New Civil Cyber-Fraud Initiative Uses False Claims Act to Enforce Cybersecurity Requirements

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By Moshe Broder, David Bitkower, Brandon D. Fox, Shoba Pillay, and David B. Robbins of Jenner & Block

The Department of Justice (DOJ) announced recently a new Civil Cyber-Fraud initiative that will use the False Claims Act (FCA) to enforce government contract cybersecurity requirements. The initiative will be led by the Fraud Section of the DOJ Civil Division’s Commercial Litigation Branch. The DOJ believes it can bring its experience and resources from its civil fraud enforcement, procurement, and cybersecurity focused attorneys to make this a successful initiative.

In remarks coinciding with the launch of this initiative, Deputy Attorney General Lisa Monaco emphasized that the DOJ will seek to impose “very hefty fines” on contractors or grant recipients who fail to comply with their obligations under cybersecurity standards. For example, while contractors are required to “rapidly report” (defined as reporting within 72 hours) “cyber incidents” to the Department of Defense under Defense Federal Acquisition Regulation Supplement 252.204-7012, Monaco suggested that contractors are falling short in meeting those reporting requirements. In particular, she stated that “[f]or too long, companies have chosen silence under the mistaken belief that it is less risky to hide a breach than to bring it forward and to report it. Well, that changes today.”

Although enforcement practices and other details of this initiative remain to be seen, DOJ described the focus of the enforcement efforts as seeking to “hold accountable entities or individuals that put U.S. information or systems at risk.” The DOJ said it would target those: (1) providing deficient cybersecurity products or services, (2) misrepresenting their cybersecurity practices or protocols, or (3) violating obligations to monitor and report cybersecurity incidents and breaches. The DOJ also noted the applicability of the FCA’s whistleblower protection provision, highlighting the risk to contractors from qui tam suits alleging noncompliance with cybersecurity requirements. This announcement comes during a surge in FCA and other procurement fraud investigations.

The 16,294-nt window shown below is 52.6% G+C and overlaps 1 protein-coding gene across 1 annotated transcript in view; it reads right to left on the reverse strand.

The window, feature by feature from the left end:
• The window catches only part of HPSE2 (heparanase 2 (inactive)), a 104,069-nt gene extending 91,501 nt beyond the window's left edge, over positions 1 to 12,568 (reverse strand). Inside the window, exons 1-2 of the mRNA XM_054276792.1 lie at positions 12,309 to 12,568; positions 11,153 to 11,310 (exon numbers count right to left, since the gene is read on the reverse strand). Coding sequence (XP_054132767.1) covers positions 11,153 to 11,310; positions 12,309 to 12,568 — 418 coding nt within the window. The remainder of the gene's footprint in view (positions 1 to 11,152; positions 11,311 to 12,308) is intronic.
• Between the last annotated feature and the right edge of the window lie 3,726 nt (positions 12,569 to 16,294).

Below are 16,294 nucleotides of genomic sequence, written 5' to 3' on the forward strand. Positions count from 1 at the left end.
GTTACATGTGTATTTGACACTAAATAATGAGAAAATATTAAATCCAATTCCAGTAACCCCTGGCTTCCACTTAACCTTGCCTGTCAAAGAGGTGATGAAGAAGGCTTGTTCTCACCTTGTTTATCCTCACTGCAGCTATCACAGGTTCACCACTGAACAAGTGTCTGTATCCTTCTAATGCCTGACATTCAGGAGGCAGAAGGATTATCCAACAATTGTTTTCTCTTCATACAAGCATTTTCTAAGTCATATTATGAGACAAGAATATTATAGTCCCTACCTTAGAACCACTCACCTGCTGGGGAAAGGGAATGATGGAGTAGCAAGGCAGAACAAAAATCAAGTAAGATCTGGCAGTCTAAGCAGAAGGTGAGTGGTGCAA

The DOJ initiative also comes at a time when government contractor cybersecurity compliance and enforcement remains a high priority due to increasing cyber threats, including ransomware and other sophisticated attacks. Through standard government contract clauses implemented by an Interim Rule issued in September 2020,1 many Department of Defense (DoD) contractors are required to perform a “Basic Assessment” of their implementation of National Institute of Standards and Technology controls for protecting controlled unclassified information.2 Performing a Basic Assessment (and submitting a score to the Supplier Performance Risk System) can be a condition for contract award, exercise of an option period, and/or extension of a contract’s period of performance.

The same Interim Rule introduced another standard government contracts clause3 that is intended to incorporate Cybersecurity Maturity Model Certification (CMMC) requirements into contracts. CMMC represents a paradigm shift from permitting self-attestation of compliance with contractual cybersecurity requirements to requiring third-party certification as a condition of contract award.

CMMC requirements have not yet been rolled out in solicitations and contracts, and media reports indicate that the CMMC initiative is undergoing a programmatic review with a range of possible changes under consideration. Taken together, however, the CMMC initiative reflects DoD’s push toward requiring widespread compliance with minimum cybersecurity standards, while DOJ’s Civil Cyber-Fraud initiative signals increasing enforcement resources directed at government contractors that knowingly misrepresent their cybersecurity practices or fail to monitor and report cyber incidents.